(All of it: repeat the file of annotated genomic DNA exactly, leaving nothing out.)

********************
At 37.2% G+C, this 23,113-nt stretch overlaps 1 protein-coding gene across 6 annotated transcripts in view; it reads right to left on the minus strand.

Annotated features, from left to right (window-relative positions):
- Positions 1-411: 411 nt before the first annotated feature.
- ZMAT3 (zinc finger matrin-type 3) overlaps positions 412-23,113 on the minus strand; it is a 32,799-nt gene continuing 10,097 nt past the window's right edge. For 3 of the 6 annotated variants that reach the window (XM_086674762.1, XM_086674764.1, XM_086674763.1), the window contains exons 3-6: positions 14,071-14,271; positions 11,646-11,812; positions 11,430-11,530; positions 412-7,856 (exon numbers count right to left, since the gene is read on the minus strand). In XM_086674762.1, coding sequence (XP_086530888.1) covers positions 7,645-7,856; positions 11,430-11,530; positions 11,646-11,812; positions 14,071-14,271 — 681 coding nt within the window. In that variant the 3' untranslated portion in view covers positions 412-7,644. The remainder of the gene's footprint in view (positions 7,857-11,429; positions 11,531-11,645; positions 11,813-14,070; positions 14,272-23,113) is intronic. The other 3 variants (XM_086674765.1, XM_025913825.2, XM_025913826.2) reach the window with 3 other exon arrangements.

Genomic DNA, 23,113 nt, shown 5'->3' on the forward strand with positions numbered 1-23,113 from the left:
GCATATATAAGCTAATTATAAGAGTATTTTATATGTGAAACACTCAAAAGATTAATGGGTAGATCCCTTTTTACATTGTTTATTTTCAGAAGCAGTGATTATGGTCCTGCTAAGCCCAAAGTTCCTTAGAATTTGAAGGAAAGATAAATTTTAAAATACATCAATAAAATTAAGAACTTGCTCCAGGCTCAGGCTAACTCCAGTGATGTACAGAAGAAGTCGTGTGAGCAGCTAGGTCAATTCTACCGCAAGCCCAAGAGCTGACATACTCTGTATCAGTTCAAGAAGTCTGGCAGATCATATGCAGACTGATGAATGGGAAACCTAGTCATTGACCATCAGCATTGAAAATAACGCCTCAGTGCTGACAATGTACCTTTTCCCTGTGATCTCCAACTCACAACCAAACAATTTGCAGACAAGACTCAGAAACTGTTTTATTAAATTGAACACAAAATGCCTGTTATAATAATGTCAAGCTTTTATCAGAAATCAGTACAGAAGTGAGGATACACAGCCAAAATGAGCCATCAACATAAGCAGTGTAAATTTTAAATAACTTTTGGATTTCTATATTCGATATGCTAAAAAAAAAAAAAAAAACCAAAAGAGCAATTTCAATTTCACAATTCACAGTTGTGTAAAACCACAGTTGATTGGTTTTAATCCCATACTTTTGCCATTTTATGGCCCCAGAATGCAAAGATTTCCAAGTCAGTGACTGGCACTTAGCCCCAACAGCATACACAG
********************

At 37.2% G+C, this 23,113-nt stretch overlaps 1 protein-coding gene across 6 annotated transcripts in view; it reads right to left on the minus strand.

Annotated features, from left to right (window-relative positions):
- Positions 1-411: 411 nt before the first annotated feature.
- ZMAT3 (zinc finger matrin-type 3) overlaps positions 412-23,113 on the minus strand; it is a 32,799-nt gene continuing 10,097 nt past the window's right edge. For 3 of the 6 annotated variants that reach the window (XM_086674762.1, XM_086674764.1, XM_086674763.1), the window contains exons 3-6: positions 14,071-14,271; positions 11,646-11,812; positions 11,430-11,530; positions 412-7,856 (exon numbers count right to left, since the gene is read on the minus strand). In XM_086674762.1, coding sequence (XP_086530888.1) covers positions 7,645-7,856; positions 11,430-11,530; positions 11,646-11,812; positions 14,071-14,271 — 681 coding nt within the window. In that variant the 3' untranslated portion in view covers positions 412-7,644. The remainder of the gene's footprint in view (positions 7,857-11,429; positions 11,531-11,645; positions 11,813-14,070; positions 14,272-23,113) is intronic. The other 3 variants (XM_086674765.1, XM_025913825.2, XM_025913826.2) reach the window with 3 other exon arrangements.

Genomic DNA, 23,113 nt, shown 5'->3' on the forward strand with positions numbered 1-23,113 from the left:
GCATATATAAGCTAATTATAAGAGTATTTTATATGTGAAACACTCAAAAGATTAATGGGTAGATCCCTTTTTACATTGTTTATTTTCAGAAGCAGTGATTATGGTCCTGCTAAGCCCAAAGTTCCTTAGAATTTGAAGGAAAGATAAATTTTAAAATACATCAATAAAATTAAGAACTTGCTCCAGGCTCAGGCTAACTCCAGTGATGTACAGAAGAAGTCGTGTGAGCAGCTAGGTCAATTCTACCGCAAGCCCAAGAGCTGACATACTCTGTATCAGTTCAAGAAGTCTGGCAGATCATATGCAGACTGATGAATGGGAAACCTAGTCATTGACCATCAGCATTGAAAATAACGCCTCAGTGCTGACAATGTACCTTTTCCCTGTGATCTCCAACTCACAACCAAACAATTTGCAGACAAGACTCAGAAACTGTTTTATTAAATTGAACACAAAATGCCTGTTATAATAATGTCAAGCTTTTATCAGAAATCAGTACAGAAGTGAGGATACACAGCCAAAATGAGCCATCAACATAAGCAGTGTAAATTTTAAATAACTTTTGGATTTCTATATTCGATATGCTAAAAAAAAAAAAAAAAACCAAAAGAGCAATTTCAATTTCACAATTCACAGTTGTGTAAAACCACAGTTGATTGGTTTTAATCCCATACTTTTGCCATTTTATGGCCCCAGAATGCAAAGATTTCCAAGTCAGTGACTGGCACTTAGCCCCAACAGCATACACAG